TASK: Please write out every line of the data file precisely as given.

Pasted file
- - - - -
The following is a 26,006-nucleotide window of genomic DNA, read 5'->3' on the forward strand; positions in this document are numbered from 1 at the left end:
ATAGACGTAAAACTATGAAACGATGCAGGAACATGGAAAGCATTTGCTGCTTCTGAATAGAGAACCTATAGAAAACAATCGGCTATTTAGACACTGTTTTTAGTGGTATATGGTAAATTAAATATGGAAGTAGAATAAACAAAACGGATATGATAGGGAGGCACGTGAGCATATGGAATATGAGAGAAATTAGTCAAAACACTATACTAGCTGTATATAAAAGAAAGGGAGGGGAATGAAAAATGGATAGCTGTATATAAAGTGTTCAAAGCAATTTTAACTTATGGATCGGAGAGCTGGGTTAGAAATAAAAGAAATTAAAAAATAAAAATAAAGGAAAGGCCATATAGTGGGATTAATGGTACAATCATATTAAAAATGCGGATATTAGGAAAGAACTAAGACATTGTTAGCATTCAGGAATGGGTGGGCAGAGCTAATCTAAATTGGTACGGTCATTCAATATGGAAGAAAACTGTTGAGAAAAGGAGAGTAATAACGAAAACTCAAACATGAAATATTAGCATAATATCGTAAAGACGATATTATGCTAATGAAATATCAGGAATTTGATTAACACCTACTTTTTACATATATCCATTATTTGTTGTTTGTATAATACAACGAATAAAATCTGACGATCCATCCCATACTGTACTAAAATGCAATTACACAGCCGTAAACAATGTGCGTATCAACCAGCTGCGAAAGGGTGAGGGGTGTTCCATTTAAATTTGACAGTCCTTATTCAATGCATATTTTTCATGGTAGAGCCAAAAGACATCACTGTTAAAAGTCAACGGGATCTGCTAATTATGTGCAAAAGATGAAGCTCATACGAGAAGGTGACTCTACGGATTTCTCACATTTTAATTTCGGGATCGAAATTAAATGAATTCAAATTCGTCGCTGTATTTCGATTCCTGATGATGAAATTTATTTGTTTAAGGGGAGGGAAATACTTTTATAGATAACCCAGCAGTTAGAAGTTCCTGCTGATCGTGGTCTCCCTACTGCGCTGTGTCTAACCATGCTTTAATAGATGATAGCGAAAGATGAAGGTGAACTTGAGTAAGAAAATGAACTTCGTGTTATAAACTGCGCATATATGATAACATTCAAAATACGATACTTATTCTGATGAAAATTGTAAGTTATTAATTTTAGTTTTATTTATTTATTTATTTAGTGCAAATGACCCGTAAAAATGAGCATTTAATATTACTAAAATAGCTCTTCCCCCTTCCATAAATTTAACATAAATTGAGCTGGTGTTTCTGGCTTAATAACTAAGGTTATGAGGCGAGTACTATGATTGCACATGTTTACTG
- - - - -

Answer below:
The following is a 26,006-nucleotide window of genomic DNA, read 5'->3' on the forward strand; positions in this document are numbered from 1 at the left end:
ATAGACGTAAAACTATGAAACGATGCAGGAACATGGAAAGCATTTGCTGCTTCTGAATAGAGAACCTATAGAAAACAATCGGCTATTTAGACACTGTTTTTAGTGGTATATGGTAAATTAAATATGGAAGTAGAATAAACAAAACGGATATGATAGGGAGGCACGTGAGCATATGGAATATGAGAGAAATTAGTCAAAACACTATACTAGCTGTATATAAAAGAAAGGGAGGGGAATGAAAAATGGATAGCTGTATATAAAGTGTTCAAAGCAATTTTAACTTATGGATCGGAGAGCTGGGTTAGAAATAAAAGAAATTAAAAAATAAAAATAAAGGAAAGGCCATATAGTGGGATTAATGGTACAATCATATTAAAAATGCGGATATTAGGAAAGAACTAAGACATTGTTAGCATTCAGGAATGGGTGGGCAGAGCTAATCTAAATTGGTACGGTCATTCAATATGGAAGAAAACTGTTGAGAAAAGGAGAGTAATAACGAAAACTCAAACATGAAATATTAGCATAATATCGTAAAGACGATATTATGCTAATGAAATATCAGGAATTTGATTAACACCTACTTTTTACATATATCCATTATTTGTTGTTTGTATAATACAACGAATAAAATCTGACGATCCATCCCATACTGTACTAAAATGCAATTACACAGCCGTAAACAATGTGCGTATCAACCAGCTGCGAAAGGGTGAGGGGTGTTCCATTTAAATTTGACAGTCCTTATTCAATGCATATTTTTCATGGTAGAGCCAAAAGACATCACTGTTAAAAGTCAACGGGATCTGCTAATTATGTGCAAAAGATGAAGCTCATACGAGAAGGTGACTCTACGGATTTCTCACATTTTAATTTCGGGATCGAAATTAAATGAATTCAAATTCGTCGCTGTATTTCGATTCCTGATGATGAAATTTATTTGTTTAAGGGGAGGGAAATACTTTTATAGATAACCCAGCAGTTAGAAGTTCCTGCTGATCGTGGTCTCCCTACTGCGCTGTGTCTAACCATGCTTTAATAGATGATAGCGAAAGATGAAGGTGAACTTGAGTAAGAAAATGAACTTCGTGTTATAAACTGCGCATATATGATAACATTCAAAATACGATACTTATTCTGATGAAAATTGTAAGTTATTAATTTTAGTTTTATTTATTTATTTATTTAGTGCAAATGACCCGTAAAAATGAGCATTTAATATTACTAAAATAGCTCTTCCCCCTTCCATAAATTTAACATAAATTGAGCTGGTGTTTCTGGCTTAATAACTAAGGTTATGAGGCGAGTACTATGATTGCACATGTTTACTG